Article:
Three innings later, the Astros had runners at first and second with one out, but Davis rapped into a 4-3 double play. The following inning, they had an even better opportunity, but with the bases loaded and one out, catcher Alex Trevino flied into 7-2 double play. (The “7″ in that play was Tony Gwynn‘s little brother, Chris Gwynn.)

Hamilton takes the hill

In the end, it all came down to a third baseman pitching and a pitcher playing first base. Hamilton had entered in the 21st inning to replace Hershiser. He retired the side in order on 10 pitches, including a strikeout of Hatcher. I remember this part because Hamilton was throwing hard and he was throwing strikes. Unlike most position players who take the mound, he actually looked like a pitcher (he hit like one, too, but I digress).

In the fateful 22nd, Hamilton served up a leadoff single to Doran. He then got Davis to ground back to the box, with Doran advancing to second on the play. After issuing an intentional walk to Puhl, Hamilton fanned Caminiti (oh, the indignity!), bringing up Ramirez.

Ramirez, for those who never saw him play, was one of those guys who would drive you crazy. He was erratic in nearly all phases of his game, which on occasion made him very dangerous. For instance, he would swing at horrible pitches and sometimes manage to hit them.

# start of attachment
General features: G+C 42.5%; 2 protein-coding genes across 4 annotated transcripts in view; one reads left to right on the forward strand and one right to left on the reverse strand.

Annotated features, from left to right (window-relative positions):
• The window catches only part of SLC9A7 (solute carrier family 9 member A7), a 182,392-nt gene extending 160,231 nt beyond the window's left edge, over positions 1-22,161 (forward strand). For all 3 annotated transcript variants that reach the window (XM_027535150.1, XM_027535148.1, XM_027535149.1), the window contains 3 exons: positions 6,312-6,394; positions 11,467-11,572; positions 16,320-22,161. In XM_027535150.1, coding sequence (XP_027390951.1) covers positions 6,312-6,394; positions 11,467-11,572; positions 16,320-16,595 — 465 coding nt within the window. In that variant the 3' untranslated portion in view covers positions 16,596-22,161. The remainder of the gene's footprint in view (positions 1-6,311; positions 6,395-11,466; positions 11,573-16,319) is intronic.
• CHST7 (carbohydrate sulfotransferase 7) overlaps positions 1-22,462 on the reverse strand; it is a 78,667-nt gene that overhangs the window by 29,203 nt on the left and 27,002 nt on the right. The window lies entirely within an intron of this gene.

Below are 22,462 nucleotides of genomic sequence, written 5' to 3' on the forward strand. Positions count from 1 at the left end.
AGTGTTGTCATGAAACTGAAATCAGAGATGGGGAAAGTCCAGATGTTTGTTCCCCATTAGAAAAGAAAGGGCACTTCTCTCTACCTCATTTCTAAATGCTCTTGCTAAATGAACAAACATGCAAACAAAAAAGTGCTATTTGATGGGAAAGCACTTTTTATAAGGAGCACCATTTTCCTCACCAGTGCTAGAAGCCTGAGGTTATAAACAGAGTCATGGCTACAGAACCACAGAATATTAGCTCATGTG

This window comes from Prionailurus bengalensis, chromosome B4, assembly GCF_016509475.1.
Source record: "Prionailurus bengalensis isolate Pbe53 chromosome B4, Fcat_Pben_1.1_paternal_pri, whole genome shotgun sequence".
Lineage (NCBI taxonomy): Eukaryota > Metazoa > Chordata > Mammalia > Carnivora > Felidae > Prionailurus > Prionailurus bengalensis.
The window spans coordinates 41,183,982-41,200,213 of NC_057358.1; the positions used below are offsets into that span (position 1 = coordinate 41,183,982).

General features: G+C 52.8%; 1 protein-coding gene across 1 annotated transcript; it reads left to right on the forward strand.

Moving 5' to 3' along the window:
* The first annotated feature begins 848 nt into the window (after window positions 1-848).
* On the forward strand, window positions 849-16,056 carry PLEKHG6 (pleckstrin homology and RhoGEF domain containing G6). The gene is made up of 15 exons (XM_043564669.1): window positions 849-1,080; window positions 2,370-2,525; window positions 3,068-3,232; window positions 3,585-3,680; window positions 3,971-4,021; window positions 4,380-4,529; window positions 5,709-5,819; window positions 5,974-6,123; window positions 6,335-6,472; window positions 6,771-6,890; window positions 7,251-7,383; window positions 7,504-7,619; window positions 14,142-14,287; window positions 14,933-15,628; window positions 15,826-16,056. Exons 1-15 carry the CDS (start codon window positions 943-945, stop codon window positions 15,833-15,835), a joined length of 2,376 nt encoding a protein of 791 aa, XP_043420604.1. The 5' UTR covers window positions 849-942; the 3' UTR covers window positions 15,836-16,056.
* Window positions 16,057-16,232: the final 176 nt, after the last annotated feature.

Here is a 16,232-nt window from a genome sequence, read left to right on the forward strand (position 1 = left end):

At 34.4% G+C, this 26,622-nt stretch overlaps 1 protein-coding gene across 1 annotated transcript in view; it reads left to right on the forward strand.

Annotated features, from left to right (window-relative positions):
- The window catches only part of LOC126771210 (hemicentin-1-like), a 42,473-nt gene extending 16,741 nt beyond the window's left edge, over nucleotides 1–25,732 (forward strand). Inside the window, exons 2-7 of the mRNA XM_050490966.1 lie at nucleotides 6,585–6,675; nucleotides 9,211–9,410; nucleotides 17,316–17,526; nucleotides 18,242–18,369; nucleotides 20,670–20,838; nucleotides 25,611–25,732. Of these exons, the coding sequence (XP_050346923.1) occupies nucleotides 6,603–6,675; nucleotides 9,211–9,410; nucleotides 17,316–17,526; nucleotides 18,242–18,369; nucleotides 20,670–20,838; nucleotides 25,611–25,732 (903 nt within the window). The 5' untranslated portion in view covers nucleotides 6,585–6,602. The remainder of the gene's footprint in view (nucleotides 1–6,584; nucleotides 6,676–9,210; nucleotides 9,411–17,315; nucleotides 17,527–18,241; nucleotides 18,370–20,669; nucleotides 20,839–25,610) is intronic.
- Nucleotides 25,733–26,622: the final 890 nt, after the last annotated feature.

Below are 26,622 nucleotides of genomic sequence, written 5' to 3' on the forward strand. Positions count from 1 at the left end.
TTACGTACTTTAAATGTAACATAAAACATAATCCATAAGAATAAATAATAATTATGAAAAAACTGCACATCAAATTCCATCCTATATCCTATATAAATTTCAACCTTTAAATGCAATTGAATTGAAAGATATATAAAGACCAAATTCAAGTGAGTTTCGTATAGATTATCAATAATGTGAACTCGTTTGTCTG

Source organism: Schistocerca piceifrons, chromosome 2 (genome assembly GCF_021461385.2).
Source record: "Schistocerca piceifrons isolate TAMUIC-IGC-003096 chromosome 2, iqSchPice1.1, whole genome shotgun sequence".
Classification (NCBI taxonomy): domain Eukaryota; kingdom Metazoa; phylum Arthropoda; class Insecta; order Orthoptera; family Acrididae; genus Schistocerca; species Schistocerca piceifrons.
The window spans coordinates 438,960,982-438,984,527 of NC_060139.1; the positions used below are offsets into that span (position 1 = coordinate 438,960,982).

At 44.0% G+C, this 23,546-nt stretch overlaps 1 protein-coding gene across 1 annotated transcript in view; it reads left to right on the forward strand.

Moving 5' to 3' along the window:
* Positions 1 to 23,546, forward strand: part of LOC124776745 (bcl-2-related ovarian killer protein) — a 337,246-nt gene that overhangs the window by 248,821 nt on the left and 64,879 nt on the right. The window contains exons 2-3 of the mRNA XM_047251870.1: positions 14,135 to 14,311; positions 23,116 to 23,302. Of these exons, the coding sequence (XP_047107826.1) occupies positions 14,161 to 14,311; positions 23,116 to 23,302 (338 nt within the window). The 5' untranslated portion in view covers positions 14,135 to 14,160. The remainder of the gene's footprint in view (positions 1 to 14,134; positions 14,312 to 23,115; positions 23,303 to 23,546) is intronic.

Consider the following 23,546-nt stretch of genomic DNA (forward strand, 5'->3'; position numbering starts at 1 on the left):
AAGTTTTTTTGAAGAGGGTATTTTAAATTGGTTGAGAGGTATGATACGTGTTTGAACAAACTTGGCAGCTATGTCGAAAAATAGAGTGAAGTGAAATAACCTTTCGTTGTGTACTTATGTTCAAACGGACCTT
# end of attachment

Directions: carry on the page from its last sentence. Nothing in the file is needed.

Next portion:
In this matchup, Hamilton quickly jumped ahead of Ramirez, 0-2. He then delivered a pitch that, as I recall, may have caught a little too much plate but not enough that Ramirez should have been able to do anything with it.

Seems nobody told Ramirez, who reached out and swatted the ball toward first base. The 6-foot-2 Murray would have caught it without any effort and sent the game into a 23rd inning. The 5-foot-11 Valenzuela, however, only managed to get his glove on the ball even after jumping for it. Had he not touched it at all, Mike Davis in right field would have kept Doran at third or thrown him out at the plate.

But Valenzuela did knick the ball, slowing it just enough to allow Doran to score ahead of Davis’ throw (which, again going on memory, almost got there in time anyway). Veteran right-hander Jim Clancy picked up the win, with Hamilton taking the loss and becoming the first position player to earn a decision since Rocky Colavito won for the Yankees against Detroit nearly 21 years earlier.

The game featured a total of 640 pitches. Five pitchers worked four innings or more. The longest stint came from Hershiser, who entered the game to start the 14th and left after the 20th. Shelby had the most miserable game imaginable, going 0-for-10 and seeing his batting average drop 10 points to .153.

Just another day (or two) at the ballpark…

Print Friendly
« Previous: Does reliever over-use lead to poor subsequent performance?
Next: Fastball, slider, change-up, curveball—an analysis »

Leave a Reply

Your email address will not be published. Required fields are marked *

You may use these HTML tags and attributes: <a href="" title=""> <abbr title=""> <acronym title=""> <b> <blockquote cite=""> <cite> <code> <del datetime=""> <em> <i> <q cite=""> <strike> <strong>

Current day month ye@r *